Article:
Bodega’s punches often fail to connect on disappointingly brief and underwritten EP ‘Shiny New Model’.
On ‘Under Your Sky’, The Sherlocks deliver a criminally unimaginative sophomore album that serves as a whistle-stop tour of indie-rock’s clichés.
On their third album ‘Hot Motion’, Temples unfortunately over-polish their sound and lose many of the winning characteristics that made them so satisfying.
Dark post-punk ranging from high-energy ragers to ghostly, minimalist pieces, ‘When I Have Fears’ is a fine debut from Dublin’s The Murder Capital.
Quite aside from the backlash it’s generated, ‘No Man’s Land’ certainly represents an over-extension of Frank Turner’s emotional resources.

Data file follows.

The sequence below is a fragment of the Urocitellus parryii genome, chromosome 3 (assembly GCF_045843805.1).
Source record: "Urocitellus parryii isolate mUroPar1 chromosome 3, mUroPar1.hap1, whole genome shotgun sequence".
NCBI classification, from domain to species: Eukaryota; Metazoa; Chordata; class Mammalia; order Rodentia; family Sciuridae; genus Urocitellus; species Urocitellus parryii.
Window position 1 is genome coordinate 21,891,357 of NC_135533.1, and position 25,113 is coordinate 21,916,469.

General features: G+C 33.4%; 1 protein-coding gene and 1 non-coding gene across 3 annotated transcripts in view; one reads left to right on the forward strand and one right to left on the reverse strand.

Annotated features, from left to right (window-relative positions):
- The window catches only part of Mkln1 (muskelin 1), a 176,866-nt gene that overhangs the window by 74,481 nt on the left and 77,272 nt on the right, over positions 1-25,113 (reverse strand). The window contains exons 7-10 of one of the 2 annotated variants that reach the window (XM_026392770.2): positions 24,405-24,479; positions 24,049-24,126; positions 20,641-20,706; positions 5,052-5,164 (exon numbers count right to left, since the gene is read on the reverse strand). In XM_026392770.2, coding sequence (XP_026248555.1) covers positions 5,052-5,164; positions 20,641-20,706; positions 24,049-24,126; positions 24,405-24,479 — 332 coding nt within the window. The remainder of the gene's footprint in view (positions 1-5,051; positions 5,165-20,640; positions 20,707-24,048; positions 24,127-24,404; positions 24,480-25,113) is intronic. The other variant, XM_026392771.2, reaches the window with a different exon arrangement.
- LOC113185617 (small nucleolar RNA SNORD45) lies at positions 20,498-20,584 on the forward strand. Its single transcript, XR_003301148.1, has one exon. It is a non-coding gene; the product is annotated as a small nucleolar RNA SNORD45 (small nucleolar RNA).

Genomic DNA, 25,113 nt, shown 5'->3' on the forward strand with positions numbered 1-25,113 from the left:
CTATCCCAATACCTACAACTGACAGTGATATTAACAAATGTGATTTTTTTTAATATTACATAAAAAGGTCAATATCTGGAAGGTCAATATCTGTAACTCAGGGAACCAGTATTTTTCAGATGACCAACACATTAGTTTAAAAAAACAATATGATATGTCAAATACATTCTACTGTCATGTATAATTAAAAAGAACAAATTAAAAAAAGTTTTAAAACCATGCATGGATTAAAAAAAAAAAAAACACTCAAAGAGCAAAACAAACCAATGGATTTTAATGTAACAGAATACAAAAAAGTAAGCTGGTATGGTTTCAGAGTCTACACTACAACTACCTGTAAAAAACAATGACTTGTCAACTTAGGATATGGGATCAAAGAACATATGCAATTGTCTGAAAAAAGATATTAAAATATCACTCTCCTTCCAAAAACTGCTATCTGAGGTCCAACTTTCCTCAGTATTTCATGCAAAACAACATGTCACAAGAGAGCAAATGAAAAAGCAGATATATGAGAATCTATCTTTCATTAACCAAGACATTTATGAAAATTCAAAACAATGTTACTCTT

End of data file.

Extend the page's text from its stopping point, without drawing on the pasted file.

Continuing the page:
Forsaking the electric guitar for the first time in his career, Ty Segall’s latest studio creation ‘First Taste’ still manages to convincingly re-create his psych-garage style.
Kaiser Chiefs once accurately expressed dissatisfaction with the modern world, but now that 2019 is genuinely a mess, they’re making prosaic, generic ‘anthems’ with no distinguishing qualities.
Parting ways with Brian Burton on production, The Black Keys’ first album in five years is a very obvious homage to classic rock and blues.
Reforming for the first time in over a decade, Jack White’s The Raconteurs opt to play it comparatively safe on ‘Help Us Stranger’, notwithstanding some moments of weirdness.
His first new album in six years, Bill Callahan is in reflective and ruminative form on ‘Shepherd In A Sheepskin Vest’.